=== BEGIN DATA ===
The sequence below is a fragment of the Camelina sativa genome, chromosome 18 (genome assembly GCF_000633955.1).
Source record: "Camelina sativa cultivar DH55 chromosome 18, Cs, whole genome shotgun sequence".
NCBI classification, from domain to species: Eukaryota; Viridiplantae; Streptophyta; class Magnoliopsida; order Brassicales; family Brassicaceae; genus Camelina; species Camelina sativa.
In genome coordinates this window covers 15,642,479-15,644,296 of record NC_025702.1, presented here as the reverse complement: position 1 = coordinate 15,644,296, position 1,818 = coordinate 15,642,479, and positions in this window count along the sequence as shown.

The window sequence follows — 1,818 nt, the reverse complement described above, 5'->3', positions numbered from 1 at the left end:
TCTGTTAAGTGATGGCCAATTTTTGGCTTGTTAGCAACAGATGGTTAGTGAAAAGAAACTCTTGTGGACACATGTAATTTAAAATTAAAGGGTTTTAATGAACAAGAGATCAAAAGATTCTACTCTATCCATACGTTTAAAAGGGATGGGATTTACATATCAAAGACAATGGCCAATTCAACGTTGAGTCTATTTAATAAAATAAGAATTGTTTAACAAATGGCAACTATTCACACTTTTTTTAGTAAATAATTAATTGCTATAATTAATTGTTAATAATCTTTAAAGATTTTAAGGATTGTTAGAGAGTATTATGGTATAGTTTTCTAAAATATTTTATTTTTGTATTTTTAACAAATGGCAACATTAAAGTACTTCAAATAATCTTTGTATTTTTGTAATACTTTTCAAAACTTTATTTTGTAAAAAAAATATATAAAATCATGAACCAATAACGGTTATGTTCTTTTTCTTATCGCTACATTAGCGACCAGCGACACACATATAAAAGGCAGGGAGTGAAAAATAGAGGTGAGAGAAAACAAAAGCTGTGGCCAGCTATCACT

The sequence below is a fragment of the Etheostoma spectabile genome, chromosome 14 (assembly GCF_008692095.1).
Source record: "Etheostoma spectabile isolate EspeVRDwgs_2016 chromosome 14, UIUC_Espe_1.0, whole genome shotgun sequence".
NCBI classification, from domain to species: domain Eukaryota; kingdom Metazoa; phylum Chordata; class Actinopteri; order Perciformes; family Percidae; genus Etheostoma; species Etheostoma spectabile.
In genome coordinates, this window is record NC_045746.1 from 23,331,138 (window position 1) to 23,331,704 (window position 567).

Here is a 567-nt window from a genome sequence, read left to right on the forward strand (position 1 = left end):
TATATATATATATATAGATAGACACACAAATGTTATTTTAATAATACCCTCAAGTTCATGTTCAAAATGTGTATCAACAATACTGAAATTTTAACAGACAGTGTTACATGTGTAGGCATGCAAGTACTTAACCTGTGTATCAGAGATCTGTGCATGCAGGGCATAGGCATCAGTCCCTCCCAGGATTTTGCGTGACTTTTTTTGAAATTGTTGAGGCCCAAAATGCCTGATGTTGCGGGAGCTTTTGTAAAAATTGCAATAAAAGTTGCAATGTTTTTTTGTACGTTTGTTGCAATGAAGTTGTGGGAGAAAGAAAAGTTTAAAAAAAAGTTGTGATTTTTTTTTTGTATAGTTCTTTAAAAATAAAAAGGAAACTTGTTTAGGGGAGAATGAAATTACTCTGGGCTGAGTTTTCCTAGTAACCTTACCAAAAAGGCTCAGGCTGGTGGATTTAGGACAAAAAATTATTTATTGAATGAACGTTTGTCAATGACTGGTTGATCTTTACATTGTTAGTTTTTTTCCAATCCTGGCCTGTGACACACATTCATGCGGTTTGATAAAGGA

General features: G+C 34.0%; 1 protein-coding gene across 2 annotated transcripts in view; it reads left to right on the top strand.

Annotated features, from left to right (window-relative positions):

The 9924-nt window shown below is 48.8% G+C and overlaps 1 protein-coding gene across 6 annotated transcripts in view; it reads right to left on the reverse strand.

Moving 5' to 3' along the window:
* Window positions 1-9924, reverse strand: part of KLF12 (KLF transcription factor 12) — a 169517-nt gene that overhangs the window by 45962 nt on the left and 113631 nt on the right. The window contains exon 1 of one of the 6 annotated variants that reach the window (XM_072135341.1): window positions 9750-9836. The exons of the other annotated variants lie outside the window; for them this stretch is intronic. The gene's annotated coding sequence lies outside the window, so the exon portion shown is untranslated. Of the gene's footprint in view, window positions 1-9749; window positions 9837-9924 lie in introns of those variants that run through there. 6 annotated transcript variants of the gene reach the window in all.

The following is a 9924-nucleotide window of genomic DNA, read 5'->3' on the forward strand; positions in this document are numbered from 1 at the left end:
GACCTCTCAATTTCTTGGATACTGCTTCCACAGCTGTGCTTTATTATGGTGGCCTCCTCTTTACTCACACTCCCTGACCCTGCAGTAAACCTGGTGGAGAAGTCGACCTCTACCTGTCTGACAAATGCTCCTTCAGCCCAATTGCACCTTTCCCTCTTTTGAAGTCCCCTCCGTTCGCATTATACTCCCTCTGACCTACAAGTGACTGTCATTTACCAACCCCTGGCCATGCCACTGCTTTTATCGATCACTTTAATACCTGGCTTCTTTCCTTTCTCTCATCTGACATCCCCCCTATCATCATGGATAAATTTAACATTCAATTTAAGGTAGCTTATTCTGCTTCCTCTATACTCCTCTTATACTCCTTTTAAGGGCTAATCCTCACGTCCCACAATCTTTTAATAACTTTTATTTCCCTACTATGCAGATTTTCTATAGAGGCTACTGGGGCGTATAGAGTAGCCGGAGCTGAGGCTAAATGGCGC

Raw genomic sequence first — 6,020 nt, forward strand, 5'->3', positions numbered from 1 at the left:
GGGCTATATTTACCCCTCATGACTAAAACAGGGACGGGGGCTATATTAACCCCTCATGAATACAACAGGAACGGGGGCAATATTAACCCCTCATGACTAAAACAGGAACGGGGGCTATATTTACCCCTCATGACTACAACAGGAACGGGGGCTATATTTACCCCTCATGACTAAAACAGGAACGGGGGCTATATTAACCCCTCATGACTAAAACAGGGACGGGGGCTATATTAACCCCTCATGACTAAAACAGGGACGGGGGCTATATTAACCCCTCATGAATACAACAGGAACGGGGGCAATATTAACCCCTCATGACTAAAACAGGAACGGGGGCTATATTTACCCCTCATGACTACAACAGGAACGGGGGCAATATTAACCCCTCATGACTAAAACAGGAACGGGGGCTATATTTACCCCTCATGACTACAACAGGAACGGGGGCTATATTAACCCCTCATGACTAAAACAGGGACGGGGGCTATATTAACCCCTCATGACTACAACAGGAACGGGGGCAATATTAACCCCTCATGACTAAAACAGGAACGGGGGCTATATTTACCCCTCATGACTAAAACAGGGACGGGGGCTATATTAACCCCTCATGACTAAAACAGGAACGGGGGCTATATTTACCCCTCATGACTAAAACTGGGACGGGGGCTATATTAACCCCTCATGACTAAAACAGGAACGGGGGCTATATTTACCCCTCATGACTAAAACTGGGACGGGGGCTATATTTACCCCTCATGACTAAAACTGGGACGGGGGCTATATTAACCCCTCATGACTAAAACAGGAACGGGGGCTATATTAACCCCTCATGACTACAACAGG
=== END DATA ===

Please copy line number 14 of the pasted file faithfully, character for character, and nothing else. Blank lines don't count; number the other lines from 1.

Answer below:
Annotated features, from left to right (window-relative positions):